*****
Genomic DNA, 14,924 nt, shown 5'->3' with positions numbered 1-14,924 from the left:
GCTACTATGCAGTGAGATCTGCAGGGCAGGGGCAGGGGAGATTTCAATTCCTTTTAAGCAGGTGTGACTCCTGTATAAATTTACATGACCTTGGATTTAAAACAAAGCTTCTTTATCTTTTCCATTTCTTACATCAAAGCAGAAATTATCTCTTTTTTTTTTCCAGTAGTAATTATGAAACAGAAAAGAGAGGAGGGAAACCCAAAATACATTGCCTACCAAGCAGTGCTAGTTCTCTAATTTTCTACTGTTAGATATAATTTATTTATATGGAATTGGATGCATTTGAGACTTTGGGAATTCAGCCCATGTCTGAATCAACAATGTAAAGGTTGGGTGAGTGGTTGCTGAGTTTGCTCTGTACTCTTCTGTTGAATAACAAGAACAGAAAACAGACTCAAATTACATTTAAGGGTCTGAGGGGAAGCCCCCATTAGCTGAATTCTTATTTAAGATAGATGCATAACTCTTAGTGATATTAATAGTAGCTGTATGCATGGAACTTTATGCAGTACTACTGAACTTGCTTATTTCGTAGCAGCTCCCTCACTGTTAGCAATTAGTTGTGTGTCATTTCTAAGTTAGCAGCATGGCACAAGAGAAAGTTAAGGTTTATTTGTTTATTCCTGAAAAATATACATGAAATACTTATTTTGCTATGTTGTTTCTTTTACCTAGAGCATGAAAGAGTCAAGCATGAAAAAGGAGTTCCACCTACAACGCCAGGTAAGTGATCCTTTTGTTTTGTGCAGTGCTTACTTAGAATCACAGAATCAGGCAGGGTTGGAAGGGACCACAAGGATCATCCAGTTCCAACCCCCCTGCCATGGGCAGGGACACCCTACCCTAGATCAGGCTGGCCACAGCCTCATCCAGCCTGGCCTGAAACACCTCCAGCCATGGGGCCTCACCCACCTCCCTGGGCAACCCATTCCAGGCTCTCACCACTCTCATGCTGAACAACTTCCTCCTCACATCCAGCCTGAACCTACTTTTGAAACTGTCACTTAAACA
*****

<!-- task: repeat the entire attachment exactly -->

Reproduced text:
Genomic DNA, 14,924 nt, shown 5'->3' with positions numbered 1-14,924 from the left:
GCTACTATGCAGTGAGATCTGCAGGGCAGGGGCAGGGGAGATTTCAATTCCTTTTAAGCAGGTGTGACTCCTGTATAAATTTACATGACCTTGGATTTAAAACAAAGCTTCTTTATCTTTTCCATTTCTTACATCAAAGCAGAAATTATCTCTTTTTTTTTTCCAGTAGTAATTATGAAACAGAAAAGAGAGGAGGGAAACCCAAAATACATTGCCTACCAAGCAGTGCTAGTTCTCTAATTTTCTACTGTTAGATATAATTTATTTATATGGAATTGGATGCATTTGAGACTTTGGGAATTCAGCCCATGTCTGAATCAACAATGTAAAGGTTGGGTGAGTGGTTGCTGAGTTTGCTCTGTACTCTTCTGTTGAATAACAAGAACAGAAAACAGACTCAAATTACATTTAAGGGTCTGAGGGGAAGCCCCCATTAGCTGAATTCTTATTTAAGATAGATGCATAACTCTTAGTGATATTAATAGTAGCTGTATGCATGGAACTTTATGCAGTACTACTGAACTTGCTTATTTCGTAGCAGCTCCCTCACTGTTAGCAATTAGTTGTGTGTCATTTCTAAGTTAGCAGCATGGCACAAGAGAAAGTTAAGGTTTATTTGTTTATTCCTGAAAAATATACATGAAATACTTATTTTGCTATGTTGTTTCTTTTACCTAGAGCATGAAAGAGTCAAGCATGAAAAAGGAGTTCCACCTACAACGCCAGGTAAGTGATCCTTTTGTTTTGTGCAGTGCTTACTTAGAATCACAGAATCAGGCAGGGTTGGAAGGGACCACAAGGATCATCCAGTTCCAACCCCCCTGCCATGGGCAGGGACACCCTACCCTAGATCAGGCTGGCCACAGCCTCATCCAGCCTGGCCTGAAACACCTCCAGCCATGGGGCCTCACCCACCTCCCTGGGCAACCCATTCCAGGCTCTCACCACTCTCATGCTGAACAACTTCCTCCTCACATCCAGCCTGAACCTACTTTTGAAACTGTCACTTAAACA